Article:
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Millennials: How to Become a 401(k) Millionaire

By Retirement Bankrate.com

Thinking about what life will be like when you're 70 isn't an enticing activity when you're a millennial, but daydreaming about being a millionaire is exciting.

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The track to a fat 401(k)

  • Increase contribution 1% a year.
  • Think of it as a tax you must pay yourself.
  • Contribute enough for employer match.
  • Don't let other goals hinder savings.

One of the most effective steps to take toward wealth is to enroll in your employer's retirement plan. Even if you can afford to save only a little money at first, the power of starting early will reap huge benefits when you retire, says Meghan Murphy, director of thought leadership at Fidelity Investments in Boston.

David Weliver, founder of the Money Under 30 website, agrees.

"The best thing you can do is to start putting away money in your 401(k) immediately so you won't miss it at all," he says.

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Automate your participation

Millennials -- people ages 18 to 34 -- are better educated about money from having grown up during the financial crisis and want to take advantage of retirement programs, says Rocco Papandrea, senior vice president and wealth management adviser at Bank of America Merrill Lynch in New York City.

According to research by Bank of America Merrill Lynch, 64% more of millennials started contributing to 401(k)s in 2014 than in 2013. Research by Transamerica Center for Retirement Studies in 2014 showed that 71% of eligible millennials participate in 401(k)s or other similar plans offered by employers.

"Increased millennial participation can be attributed to employers providing automatic enrollment for all employees," Murphy says. In companies without auto-enrollment, participation by millennials in their 401(k) plans falls.

Fidelity's Murphy says enrolling in an automatic annual 1% increase in 401(k) contributions, particularly if the increase is tied to when you normally get a raise, is an easy way to gradually boost your savings without a significant dip in your paycheck.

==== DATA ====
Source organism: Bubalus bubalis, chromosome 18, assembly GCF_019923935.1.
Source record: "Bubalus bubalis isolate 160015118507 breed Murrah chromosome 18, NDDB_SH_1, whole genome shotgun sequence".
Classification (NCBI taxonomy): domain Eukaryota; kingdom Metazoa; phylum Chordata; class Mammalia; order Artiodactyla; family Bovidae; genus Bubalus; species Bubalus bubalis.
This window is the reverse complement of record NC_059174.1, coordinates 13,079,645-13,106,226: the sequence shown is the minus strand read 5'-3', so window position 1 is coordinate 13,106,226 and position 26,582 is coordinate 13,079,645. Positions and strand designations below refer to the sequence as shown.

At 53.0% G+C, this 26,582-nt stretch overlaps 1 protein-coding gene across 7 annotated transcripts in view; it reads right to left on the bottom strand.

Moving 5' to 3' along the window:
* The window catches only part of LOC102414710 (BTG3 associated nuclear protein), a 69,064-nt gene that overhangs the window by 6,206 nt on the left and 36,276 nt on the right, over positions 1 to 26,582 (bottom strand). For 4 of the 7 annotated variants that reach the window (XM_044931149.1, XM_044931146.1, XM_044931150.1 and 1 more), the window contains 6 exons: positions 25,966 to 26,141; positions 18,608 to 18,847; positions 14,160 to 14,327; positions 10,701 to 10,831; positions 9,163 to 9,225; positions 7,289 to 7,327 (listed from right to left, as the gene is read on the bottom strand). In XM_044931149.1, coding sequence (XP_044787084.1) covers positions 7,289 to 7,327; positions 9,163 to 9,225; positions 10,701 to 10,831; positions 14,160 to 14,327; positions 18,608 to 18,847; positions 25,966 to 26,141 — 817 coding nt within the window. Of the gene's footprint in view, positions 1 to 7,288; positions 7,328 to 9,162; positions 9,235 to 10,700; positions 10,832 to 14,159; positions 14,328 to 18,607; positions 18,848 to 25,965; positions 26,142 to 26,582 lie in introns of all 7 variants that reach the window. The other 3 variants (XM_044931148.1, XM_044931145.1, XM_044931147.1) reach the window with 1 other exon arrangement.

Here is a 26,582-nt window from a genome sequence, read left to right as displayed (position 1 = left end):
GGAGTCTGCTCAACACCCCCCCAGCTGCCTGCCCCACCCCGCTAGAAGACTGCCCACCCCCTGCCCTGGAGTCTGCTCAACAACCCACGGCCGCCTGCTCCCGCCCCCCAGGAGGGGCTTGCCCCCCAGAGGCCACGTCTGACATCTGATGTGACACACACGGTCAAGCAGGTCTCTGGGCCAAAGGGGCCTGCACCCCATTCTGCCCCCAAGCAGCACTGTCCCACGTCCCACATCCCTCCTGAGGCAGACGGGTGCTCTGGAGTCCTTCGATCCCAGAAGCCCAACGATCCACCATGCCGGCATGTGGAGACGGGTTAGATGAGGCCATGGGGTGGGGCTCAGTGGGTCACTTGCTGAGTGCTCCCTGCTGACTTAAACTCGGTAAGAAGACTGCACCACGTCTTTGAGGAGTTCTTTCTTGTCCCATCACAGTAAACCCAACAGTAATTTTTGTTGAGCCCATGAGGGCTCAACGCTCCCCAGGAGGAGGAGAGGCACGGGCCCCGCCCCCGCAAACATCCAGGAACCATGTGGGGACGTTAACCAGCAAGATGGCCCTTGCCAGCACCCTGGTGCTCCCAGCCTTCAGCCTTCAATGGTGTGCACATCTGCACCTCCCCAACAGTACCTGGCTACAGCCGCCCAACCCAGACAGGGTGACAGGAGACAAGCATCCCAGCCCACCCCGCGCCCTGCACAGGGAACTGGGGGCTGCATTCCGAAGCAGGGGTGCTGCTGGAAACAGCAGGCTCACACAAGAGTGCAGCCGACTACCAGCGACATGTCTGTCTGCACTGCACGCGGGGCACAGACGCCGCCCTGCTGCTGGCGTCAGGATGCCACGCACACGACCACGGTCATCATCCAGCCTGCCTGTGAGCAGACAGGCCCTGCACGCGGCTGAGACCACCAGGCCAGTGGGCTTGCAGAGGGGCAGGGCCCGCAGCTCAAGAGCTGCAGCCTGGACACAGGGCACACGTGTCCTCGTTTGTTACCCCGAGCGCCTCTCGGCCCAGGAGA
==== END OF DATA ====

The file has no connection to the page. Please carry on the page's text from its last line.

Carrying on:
"The idea is to get a certain amount of money into your savings before it gets into your hands," Murphy says.

Make your 401(k) a priority

In an ideal world, everyone would put as much as possible in a 401(k) plan, especially now that few jobs offer a pension and Social Security benefits are uncertain for millennials, Money Under 30's Weliver says. However, millennials have other financial priorities, such as saving for an emergency fund or a down payment on a house, or starting a family or paying off student loans.

"Plus, there's no question that it's easier to get excited about saving for a house or a baby than for your retirement 40 years in the future," Weliver says. "But look at it this way: If the government increased your taxes by 5%, you'd complain, but you'd pay it. Think of this as a tax that you have to pay to yourself that will help you in the long run."

Weliver says that in spite of competing priorities, you should contribute at least up to the amount that your employer will match. Typically, employers match 50% of your contribution up to 6% of your salary.

Weliver recommends paying off credit card debt and student loans and saving for a house while funding your retirement with the minimum contribution to get your employer's match, then increasing your contribution as those other goals are met.

Allocate savings for maximum impact

Murphy says she had a "deer in the headlights" look on her face when first faced with an investment decision, but she says enrollment support and investment options make it easier for novice savers today.

"You need to decide if you want to do it yourself or if you prefer to do it with someone else," she says. "DIY investing takes time, skill and will, so you need to make sure you have what it takes to do it well."

Those who prefer getting investment help can take advantage of 401(k) plan guidance or choose a target-date fund tied to the year you turn 65 or 67, Murphy says. Target-date funds automatically reset the asset mix of stocks, bonds and cash equivalents in a portfolio, according to a selected time frame that fits a particular investor.

Bank of America Merrill Lynch's Papandrea says these funds use a "glide path" allocation method, which is weighted toward equities and growth funds when you're young and automatically invests more conservatively when you get closer to retirement.

Murphy says about 60% of millennials are 100% invested in target-date funds in 2014, partly because a target-date fund is the default investment vehicle for employees who don't choose a specific allocation when they are automatically enrolled in a 401(k).

"When you're young, it's the perfect time to make a riskier investment," Weliver says. "Millennials are more risk-averse, but the worst thing you could do is to keep your money in cash or a money market account, earning 1% in interest."

Papandrea says millennials can use online calculators to customize their investments. Most 401(k) plans also provide an adviser to contact for guidance.

Avoiding the cash-out crash

If your goal is millionaire status, Murphy says, "never cash out your 401(k) when you change jobs. It can be tempting to get your hands on $5,000 or $10,000 when you're young, but it's a huge mistake."

Not only do you lose the long-term advantage of those savings, but you incur a 10% tax penalty for early withdrawal and pay income tax on the cash.

Putting your money away slowly and steadily for 30 or 40 years may not be the most glamorous way to become a millionaire, but it's far more common to do it that way than to win the lottery, Murphy says.

Copyright 2015, Bankrate Inc.